John Hennessy Leads the Way (Who Will Follow?)

There is no public historian that I respect more than John Hennessy, who is currently the National Park Service’s chief historian at the Fredericksburg & Spotsylvania National Military Park. John has led the way in pushing the boundaries of battlefield interpretation and our broader national discussion over the course of the Civil War sesquicentennial. As Brooks Simpson put it in a recent post, John “is one of the jewels of the National Park Service.”

It would be easy to lay low over the last few weeks given the strong emotions exhibited by so many over the public display of the Confederate battle flag and the place of Civil War monuments on our many commemorative landscapes, but if ever we needed the NPS to educate and challenge the general public and foster constructive debate it is now.

Thankfully, John has not taken the easy road. He fully embraces his responsibility to push park visitors to think about the tough questions related to how we think about and how we remember our Civil War. He has done this even in the face of online threats and protest.

Here is John discussing the history and memory of the Confederate flag just after the shootings and in the midst of the first wave of calls to remove the flag in Columbia, South Carolina.

Last night John led an evening tour of the monuments on the Spotsylvania battlefield. He weaved together the history of the battle, the story of the slaves who lived on the property, the dedication of the monuments and how all of this has come to frame our current divide over history and memory. I know of no other branch of the NPS or any other historical institution that is directly addressing this sudden interest in Civil War memory.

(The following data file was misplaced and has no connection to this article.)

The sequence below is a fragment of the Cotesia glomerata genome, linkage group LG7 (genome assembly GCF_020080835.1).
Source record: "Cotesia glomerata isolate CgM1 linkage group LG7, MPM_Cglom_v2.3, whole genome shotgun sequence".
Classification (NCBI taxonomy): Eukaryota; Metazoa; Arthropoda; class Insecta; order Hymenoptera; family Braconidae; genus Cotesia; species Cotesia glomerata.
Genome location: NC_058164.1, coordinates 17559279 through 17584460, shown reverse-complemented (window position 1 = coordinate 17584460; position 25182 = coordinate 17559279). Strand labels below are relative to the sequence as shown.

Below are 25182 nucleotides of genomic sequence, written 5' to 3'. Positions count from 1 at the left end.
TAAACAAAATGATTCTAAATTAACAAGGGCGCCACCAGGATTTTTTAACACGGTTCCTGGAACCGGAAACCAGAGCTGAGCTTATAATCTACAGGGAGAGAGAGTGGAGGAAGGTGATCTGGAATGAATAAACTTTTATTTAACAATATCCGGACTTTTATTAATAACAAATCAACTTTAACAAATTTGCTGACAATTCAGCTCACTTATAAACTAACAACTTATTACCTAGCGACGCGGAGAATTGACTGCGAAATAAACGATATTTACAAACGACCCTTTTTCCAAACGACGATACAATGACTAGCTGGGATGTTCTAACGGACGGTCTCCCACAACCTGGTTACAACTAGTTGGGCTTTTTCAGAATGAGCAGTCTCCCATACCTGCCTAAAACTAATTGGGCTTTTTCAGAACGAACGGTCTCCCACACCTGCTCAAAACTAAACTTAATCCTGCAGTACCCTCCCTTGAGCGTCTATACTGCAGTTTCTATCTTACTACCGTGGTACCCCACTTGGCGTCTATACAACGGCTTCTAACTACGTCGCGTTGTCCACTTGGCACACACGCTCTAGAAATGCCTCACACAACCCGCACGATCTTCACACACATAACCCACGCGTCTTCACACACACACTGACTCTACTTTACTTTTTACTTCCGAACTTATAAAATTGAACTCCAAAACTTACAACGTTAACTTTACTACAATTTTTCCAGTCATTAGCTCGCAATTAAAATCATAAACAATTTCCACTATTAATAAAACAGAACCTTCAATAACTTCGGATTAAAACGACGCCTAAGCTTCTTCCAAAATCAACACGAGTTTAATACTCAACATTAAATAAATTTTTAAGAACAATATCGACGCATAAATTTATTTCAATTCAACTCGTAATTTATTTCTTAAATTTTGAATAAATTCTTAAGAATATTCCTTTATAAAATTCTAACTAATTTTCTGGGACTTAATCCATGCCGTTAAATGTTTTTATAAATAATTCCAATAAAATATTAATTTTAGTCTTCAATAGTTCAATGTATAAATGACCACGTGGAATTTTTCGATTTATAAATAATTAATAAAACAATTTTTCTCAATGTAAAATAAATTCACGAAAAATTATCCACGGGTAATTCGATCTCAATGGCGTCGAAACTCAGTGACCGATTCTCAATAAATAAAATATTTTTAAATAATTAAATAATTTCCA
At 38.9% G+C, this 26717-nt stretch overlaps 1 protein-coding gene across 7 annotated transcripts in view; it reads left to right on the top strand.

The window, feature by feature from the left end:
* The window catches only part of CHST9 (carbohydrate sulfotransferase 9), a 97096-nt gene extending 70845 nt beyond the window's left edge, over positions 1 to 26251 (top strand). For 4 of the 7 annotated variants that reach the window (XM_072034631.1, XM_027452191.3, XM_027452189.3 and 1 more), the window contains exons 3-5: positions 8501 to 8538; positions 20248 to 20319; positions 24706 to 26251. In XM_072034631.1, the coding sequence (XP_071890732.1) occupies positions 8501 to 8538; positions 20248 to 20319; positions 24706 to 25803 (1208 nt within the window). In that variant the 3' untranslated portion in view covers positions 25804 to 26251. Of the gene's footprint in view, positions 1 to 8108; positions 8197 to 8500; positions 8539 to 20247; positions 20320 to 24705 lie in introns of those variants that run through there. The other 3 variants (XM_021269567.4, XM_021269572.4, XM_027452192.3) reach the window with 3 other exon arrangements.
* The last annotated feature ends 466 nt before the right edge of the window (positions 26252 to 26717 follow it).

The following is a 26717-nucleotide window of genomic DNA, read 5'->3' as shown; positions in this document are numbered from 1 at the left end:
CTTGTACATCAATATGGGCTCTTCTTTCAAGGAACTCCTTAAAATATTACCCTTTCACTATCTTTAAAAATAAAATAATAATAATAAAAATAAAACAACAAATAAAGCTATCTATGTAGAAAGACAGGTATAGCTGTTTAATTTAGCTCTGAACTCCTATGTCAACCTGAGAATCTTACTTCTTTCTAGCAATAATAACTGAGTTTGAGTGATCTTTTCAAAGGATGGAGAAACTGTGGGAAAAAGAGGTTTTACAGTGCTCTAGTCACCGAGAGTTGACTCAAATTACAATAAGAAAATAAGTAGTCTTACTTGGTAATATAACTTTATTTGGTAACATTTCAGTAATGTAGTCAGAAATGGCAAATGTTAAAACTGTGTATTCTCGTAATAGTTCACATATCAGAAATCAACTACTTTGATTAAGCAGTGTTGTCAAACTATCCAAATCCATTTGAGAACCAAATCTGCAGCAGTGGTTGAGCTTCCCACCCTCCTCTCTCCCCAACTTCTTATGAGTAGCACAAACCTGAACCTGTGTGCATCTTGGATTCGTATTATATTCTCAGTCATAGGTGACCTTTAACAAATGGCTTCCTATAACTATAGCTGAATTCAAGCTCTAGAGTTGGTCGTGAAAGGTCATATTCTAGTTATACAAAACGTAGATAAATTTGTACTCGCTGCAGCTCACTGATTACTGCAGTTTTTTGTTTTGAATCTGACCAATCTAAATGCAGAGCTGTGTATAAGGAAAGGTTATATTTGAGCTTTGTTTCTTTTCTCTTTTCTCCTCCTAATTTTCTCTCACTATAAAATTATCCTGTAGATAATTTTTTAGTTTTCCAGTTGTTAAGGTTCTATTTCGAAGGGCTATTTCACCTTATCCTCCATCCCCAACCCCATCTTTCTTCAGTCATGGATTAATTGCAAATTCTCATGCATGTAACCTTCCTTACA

You can listen to John’s entire presentation here.

4 thoughts on “John Hennessy Leads the Way (Who Will Follow?)

  1. John Heiser

    John is right on the button, Kevin. He has changed many things in interpretive themes at Fredericksburg & Spotsylvania NMP and has always been prepared to take the high road in such discussions. The National Park Service has been willing to discuss issues concerning the symbolism of the CS flag, race, discourse and memory for many years, as a far back as the 1990’s with the “Rally on the High Ground” mandate and have been doing so ever since though limited by having a proper setting and platform for such discussion without taking away the premise of the events of the site, be it a battlefield, historic home, cemetery, or place of notable events. John ‘s sensible approach to history and all of its controversies are a high note with the NPS.

    Reply
  2. Patrick Jennings

    The American Battlefield Preservation Program is among the lead groups working on this kind of thing.

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